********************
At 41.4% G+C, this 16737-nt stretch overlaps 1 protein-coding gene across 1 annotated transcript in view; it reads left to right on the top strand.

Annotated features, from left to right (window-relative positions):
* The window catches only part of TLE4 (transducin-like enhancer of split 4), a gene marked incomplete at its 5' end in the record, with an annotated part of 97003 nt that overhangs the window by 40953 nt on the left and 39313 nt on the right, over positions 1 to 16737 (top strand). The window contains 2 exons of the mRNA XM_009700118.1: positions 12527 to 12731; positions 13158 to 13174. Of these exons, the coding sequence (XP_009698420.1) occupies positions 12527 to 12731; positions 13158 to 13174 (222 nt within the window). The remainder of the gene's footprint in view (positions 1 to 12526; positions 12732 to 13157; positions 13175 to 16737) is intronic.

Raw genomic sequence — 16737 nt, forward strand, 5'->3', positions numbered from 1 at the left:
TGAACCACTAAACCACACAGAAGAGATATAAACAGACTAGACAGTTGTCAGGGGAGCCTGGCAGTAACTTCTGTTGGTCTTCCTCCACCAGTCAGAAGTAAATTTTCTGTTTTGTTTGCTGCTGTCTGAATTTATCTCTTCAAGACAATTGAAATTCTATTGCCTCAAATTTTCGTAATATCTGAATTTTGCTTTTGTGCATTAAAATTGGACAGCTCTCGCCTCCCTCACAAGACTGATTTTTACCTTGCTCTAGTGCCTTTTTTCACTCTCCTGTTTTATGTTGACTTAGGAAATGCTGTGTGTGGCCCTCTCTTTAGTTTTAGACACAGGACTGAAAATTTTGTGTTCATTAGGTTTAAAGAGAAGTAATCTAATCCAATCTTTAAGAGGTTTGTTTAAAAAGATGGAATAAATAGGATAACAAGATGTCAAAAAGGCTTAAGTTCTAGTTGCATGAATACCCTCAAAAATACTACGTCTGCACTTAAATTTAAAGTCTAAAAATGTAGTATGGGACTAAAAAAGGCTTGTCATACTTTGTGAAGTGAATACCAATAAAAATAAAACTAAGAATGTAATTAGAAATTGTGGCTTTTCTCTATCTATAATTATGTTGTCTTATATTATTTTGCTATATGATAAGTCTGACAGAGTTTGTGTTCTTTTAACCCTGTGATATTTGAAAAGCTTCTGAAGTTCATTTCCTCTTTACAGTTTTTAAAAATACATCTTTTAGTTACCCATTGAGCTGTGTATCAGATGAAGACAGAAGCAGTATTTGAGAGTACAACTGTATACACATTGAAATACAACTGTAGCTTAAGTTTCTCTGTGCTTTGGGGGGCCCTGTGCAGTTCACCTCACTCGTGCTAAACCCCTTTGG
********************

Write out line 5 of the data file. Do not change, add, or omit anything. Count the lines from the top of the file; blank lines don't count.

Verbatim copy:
TGAACCACTAAACCACACAGAAGAGATATAAACAGACTAGACAGTTGTCAGGGGAGCCTGGCAGTAACTTCTGTTGGTCTTCCTCCACCAGTCAGAAGTAAATTTTCTGTTTTGTTTGCTGCTGTCTGAATTTATCTCTTCAAGACAATTGAAATTCTATTGCCTCAAATTTTCGTAATATCTGAATTTTGCTTTTGTGCATTAAAATTGGACAGCTCTCGCCTCCCTCACAAGACTGATTTTTACCTTGCTCTAGTGCCTTTTTTCACTCTCCTGTTTTATGTTGACTTAGGAAATGCTGTGTGTGGCCCTCTCTTTAGTTTTAGACACAGGACTGAAAATTTTGTGTTCATTAGGTTTAAAGAGAAGTAATCTAATCCAATCTTTAAGAGGTTTGTTTAAAAAGATGGAATAAATAGGATAACAAGATGTCAAAAAGGCTTAAGTTCTAGTTGCATGAATACCCTCAAAAATACTACGTCTGCACTTAAATTTAAAGTCTAAAAATGTAGTATGGGACTAAAAAAGGCTTGTCATACTTTGTGAAGTGAATACCAATAAAAATAAAACTAAGAATGTAATTAGAAATTGTGGCTTTTCTCTATCTATAATTATGTTGTCTTATATTATTTTGCTATATGATAAGTCTGACAGAGTTTGTGTTCTTTTAACCCTGTGATATTTGAAAAGCTTCTGAAGTTCATTTCCTCTTTACAGTTTTTAAAAATACATCTTTTAGTTACCCATTGAGCTGTGTATCAGATGAAGACAGAAGCAGTATTTGAGAGTACAACTGTATACACATTGAAATACAACTGTAGCTTAAGTTTCTCTGTGCTTTGGGGGGCCCTGTGCAGTTCACCTCACTCGTGCTAAACCCCTTTGG